War of the Rebellion: Serial 032 Page 0272 MO., ARK., KANS., IND. T., AND DEPT. N. W. Chapter XXXIV.

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PILOT KNOB, MO., April 24, 1863.

GENERAL: Colonel Smart communicates that the enemy broke up their encampment in Fredericktown before his approach, and moved 3 miles out on Cape Girardeau road, where they formed, but had not encamped.

Smart then retired to the Saint Francis bridge, and awaits orders. He believes this is the same force he encountered at Patterson, and that it does not exceed, at the utmost, 10,000. I have now available 2,500 cavalry and twelve pieces of artillery. Shall I move against the enemy at Fredericktown or nor? The flag or truce is just leaving. I can move to-night, and attack in the morning, if your order it, giving the truce party the night to return here in.



Major-General CURTIS, Saint Louis, Mo.


Pilot Knob, Mo., April 24, 1863.

GENERAL: My latest intelligence from the enemy is up to 8 o'clock this morning at Fredericktown. Colonel Smart had approached within sight of the town, and found his pickets drawn in to the east side of the town, on the Cape Girardeau road. The colonel was reconnoitering the town, and I am in momentary expectation of further news from him.

From my examination of the approaches to this place, and from the best information I can get, I do not think an enemy would venture to attack us by the direct Fredericktown road, as a very small force, with one section of artillery, at the shut-in, 4 miles from here, can prevent the approach of almost any force.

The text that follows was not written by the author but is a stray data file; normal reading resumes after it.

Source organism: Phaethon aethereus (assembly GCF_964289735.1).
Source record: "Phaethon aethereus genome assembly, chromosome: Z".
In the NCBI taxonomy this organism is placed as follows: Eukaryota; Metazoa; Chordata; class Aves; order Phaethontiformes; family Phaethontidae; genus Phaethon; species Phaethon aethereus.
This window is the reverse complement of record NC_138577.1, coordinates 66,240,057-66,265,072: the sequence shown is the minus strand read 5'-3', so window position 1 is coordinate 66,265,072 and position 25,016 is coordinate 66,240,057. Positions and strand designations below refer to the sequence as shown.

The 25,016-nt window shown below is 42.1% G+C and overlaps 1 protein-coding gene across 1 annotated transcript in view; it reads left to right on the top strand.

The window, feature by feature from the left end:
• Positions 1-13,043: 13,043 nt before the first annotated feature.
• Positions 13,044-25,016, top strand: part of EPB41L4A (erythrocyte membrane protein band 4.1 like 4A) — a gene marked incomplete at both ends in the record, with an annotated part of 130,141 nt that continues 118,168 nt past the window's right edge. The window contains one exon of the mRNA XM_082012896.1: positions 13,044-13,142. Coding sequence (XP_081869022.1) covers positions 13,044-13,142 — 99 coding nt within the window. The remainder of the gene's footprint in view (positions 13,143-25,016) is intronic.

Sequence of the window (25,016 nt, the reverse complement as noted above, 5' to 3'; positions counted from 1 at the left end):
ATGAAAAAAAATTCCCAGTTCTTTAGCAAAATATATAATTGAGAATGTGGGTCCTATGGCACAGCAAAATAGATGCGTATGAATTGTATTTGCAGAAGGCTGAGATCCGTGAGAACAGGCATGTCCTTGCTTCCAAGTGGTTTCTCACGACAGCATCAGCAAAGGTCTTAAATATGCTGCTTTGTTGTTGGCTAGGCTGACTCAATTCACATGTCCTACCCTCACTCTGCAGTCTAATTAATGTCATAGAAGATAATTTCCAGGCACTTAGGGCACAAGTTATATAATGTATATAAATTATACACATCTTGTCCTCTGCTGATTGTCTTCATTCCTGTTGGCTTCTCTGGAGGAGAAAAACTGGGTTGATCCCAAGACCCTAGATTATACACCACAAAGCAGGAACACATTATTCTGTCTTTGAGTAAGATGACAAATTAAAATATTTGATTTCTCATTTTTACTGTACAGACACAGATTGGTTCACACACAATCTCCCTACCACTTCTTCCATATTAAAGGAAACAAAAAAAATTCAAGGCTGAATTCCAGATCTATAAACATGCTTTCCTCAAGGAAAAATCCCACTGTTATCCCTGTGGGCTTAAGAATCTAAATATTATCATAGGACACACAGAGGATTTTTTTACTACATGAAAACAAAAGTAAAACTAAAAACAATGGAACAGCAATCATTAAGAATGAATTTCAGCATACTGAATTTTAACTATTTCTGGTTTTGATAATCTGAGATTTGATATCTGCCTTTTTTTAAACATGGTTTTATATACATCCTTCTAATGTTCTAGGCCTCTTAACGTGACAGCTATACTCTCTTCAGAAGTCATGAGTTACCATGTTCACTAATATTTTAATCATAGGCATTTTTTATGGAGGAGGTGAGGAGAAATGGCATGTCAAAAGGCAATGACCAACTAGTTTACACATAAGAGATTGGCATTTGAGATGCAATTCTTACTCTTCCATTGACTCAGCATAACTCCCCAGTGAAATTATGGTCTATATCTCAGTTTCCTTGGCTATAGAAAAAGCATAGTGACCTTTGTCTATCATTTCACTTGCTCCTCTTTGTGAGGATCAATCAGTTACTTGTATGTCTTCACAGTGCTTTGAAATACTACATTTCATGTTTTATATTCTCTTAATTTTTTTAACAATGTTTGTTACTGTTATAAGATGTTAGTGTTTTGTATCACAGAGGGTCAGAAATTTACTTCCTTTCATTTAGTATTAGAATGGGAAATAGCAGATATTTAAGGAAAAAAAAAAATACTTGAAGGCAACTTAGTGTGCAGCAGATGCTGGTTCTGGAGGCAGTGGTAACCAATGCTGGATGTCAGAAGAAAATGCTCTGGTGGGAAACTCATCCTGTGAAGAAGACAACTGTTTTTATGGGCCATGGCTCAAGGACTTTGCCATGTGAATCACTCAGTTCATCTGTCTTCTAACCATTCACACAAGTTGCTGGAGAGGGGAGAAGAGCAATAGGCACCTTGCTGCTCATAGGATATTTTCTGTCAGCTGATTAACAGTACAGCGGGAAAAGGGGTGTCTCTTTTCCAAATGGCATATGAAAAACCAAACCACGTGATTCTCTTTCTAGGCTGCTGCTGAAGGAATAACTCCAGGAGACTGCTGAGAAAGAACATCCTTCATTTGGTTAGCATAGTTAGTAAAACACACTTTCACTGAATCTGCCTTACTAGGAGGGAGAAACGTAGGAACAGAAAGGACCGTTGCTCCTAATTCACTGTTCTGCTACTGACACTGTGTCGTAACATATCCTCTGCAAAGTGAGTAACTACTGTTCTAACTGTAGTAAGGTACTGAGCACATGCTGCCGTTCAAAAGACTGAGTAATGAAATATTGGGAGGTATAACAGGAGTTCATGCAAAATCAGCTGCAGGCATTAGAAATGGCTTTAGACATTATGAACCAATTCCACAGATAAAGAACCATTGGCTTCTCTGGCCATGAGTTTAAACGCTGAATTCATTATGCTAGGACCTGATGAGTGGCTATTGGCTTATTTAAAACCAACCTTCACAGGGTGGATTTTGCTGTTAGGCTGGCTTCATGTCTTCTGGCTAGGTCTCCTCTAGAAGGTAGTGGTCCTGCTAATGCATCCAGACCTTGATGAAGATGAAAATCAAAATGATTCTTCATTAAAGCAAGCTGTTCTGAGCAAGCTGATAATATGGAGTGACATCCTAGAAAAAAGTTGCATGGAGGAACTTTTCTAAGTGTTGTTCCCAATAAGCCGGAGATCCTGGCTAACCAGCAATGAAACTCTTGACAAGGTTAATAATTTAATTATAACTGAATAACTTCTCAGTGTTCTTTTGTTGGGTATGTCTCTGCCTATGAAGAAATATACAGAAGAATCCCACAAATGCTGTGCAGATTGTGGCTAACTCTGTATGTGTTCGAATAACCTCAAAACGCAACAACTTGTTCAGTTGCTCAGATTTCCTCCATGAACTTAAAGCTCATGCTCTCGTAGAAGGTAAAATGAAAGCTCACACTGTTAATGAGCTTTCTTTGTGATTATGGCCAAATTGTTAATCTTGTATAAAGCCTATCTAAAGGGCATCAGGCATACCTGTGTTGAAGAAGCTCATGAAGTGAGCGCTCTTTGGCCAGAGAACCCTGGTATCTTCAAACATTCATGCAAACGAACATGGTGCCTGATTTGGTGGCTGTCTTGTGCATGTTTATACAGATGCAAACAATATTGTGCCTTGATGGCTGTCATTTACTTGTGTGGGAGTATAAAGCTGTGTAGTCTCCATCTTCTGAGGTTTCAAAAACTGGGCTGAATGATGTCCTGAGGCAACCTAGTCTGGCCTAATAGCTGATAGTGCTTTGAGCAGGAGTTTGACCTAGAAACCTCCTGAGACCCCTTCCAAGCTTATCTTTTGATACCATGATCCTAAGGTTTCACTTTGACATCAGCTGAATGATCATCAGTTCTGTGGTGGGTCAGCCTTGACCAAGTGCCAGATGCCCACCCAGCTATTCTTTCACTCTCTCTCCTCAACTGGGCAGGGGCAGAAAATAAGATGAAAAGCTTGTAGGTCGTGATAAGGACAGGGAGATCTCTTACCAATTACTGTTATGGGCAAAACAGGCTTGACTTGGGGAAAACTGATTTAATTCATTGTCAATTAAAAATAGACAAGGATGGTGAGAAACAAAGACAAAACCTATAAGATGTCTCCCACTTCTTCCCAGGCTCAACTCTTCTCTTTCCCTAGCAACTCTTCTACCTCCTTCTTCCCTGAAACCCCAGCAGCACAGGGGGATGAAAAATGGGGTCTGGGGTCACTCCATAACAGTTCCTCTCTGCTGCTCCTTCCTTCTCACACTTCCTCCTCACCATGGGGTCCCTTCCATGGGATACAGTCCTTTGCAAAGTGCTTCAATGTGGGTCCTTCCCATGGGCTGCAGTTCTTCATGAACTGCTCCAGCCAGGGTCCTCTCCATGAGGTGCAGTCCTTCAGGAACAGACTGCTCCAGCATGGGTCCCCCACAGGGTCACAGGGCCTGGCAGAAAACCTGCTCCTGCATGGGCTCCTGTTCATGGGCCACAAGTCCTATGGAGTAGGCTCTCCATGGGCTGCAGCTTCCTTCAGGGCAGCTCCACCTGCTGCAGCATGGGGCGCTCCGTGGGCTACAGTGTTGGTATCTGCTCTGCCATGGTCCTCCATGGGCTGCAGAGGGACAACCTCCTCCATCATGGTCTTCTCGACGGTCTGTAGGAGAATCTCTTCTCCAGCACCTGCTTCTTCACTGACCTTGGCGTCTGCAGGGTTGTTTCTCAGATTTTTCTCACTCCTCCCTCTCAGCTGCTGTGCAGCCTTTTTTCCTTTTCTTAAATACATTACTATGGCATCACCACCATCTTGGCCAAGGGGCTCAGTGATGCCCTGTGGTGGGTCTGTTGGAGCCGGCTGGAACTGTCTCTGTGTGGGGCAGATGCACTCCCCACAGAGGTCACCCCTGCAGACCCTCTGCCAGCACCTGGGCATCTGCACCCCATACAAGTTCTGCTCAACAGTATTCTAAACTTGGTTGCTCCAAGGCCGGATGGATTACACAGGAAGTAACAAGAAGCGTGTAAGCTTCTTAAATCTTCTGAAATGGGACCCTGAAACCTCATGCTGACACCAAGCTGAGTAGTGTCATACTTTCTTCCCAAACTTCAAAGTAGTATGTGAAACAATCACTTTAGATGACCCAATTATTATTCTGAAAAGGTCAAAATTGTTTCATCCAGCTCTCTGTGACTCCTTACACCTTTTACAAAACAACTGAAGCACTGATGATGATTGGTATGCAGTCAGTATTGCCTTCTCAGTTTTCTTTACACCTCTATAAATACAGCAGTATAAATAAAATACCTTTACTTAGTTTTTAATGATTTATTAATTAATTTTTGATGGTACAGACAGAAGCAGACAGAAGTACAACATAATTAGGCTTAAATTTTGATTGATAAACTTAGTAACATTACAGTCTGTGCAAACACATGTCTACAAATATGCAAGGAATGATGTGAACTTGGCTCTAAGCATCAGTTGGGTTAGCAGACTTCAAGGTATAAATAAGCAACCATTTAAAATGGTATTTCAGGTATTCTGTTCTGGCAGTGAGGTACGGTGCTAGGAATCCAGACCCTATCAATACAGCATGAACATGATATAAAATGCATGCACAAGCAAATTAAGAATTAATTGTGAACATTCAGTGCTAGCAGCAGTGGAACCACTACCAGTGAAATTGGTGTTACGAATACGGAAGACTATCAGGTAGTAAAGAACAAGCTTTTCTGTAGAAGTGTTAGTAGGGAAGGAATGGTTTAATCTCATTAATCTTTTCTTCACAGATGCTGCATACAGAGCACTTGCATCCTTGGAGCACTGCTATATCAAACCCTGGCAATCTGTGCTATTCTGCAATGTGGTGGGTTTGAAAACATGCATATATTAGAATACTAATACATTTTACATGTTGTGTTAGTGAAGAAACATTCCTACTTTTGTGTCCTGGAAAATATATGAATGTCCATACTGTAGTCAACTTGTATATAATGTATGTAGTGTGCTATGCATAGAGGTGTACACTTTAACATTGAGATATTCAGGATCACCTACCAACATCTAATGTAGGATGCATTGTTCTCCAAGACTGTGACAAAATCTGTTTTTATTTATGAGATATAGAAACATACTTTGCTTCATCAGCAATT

If this locality is to be attacked from the direction of Fredericktown, the attack will come by the road from Farmington, which can be intersected about 10 miles from here by a route from Fredericktown, or the enemy, if he seeks the best road for travel, might even come round by Farmington. Nine miles from here we strike a point on the Farmington road, which is only 6 miles Iron Mountain, over a good road. I infer from your dispatch of last night that infantry are on the way down, to be left at Iron Mountain, which is, I think, the best point to post them, for, should I ascertain that the enemy was advancing in force, I would not hesitate to move to meet him at the intersection of the road from here the road from Iron Mountain to Farmington. Before this reaches you I shall probably have communicated other intelligence by telegraph.

I inclose a rough sketch of the country,* which I think more accurate than the maps as to roads. If further information from Colonel Smart is satisfactory, I will move on the enemy rapidly with my cavalry and artillery, but I would like the infantry you speak of sent to Iron Mountain quickly.

Very respectfully, your obedient servant,



Brigadier General J. W. DAVIDSON, Saint Louis, Mo.


* Not found.